Department of Biology
Between 2000 and 2010, the older adult population increased at a faster rate (15.1%) than the overall US population (9.7%).
This increase in the older adult population is unprecedented in history and, when coupled with an increase in life expectancy and a decrease in the birth rate, brings with it profound social and economic changes and challenges. These changes and challenges are not simply germane to the US; the rapidly increasing older adult demographic is a global concern. As a result, societies across the world are faced with the critical need to study and develop approaches that can promote healthy aging while successfully meeting the needs associated with age-related disease and disability that often occur.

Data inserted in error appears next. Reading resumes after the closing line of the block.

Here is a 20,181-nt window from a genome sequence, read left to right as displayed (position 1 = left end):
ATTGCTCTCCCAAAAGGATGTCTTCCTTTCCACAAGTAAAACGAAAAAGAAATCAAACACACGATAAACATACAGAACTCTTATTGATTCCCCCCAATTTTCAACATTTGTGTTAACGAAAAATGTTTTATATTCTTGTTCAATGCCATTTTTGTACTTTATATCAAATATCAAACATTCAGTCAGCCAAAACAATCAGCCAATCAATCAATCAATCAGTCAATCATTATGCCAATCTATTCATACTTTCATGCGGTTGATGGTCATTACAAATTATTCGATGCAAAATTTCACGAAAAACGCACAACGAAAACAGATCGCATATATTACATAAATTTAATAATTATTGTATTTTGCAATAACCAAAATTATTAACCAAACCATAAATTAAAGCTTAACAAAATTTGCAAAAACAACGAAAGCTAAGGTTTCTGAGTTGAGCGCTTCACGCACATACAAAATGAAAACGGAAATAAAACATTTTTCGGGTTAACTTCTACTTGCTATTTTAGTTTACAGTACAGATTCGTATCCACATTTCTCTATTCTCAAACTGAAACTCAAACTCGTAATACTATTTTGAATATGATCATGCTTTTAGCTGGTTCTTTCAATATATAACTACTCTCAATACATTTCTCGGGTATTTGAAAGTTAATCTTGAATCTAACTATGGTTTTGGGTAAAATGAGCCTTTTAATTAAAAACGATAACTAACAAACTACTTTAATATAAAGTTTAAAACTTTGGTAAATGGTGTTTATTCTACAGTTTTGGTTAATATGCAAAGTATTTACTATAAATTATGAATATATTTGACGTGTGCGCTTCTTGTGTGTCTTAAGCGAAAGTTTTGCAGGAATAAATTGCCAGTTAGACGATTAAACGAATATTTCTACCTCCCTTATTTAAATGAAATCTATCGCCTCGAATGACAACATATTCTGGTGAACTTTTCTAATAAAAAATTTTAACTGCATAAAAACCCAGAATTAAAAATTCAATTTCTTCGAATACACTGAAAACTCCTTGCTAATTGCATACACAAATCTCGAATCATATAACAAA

Aging Studies/Gerontology is a dynamic field that can only be expected to gain in importance with life expectancy across the world at its highest levels. It brings to the fore issues related to health and health disparities; medicine and health care; spirituality and healing; family and social demands; cultural diversities; technology; economics; and environmental and product design. As such, gerontology is quintessentially an interdisciplinary field and will interest students from a variety of majors and minors at Lafayette including psychology, biology, neuroscience, sociology, economics, philosophy, religious studies, and public policy. The Aging Studies minor is intended especially for students who wish to pursue post-baccalaureate education in graduate programs related to aging studies (e.g., specialization in human development, life span or developmental psychology, social gerontology, health economics, public health) or career opportunities in fields that focus on the needs of older adults and work with the aging population (e.g., professional careers in gerontology-focused aspects of medicine, law, nursing, politics, and social work).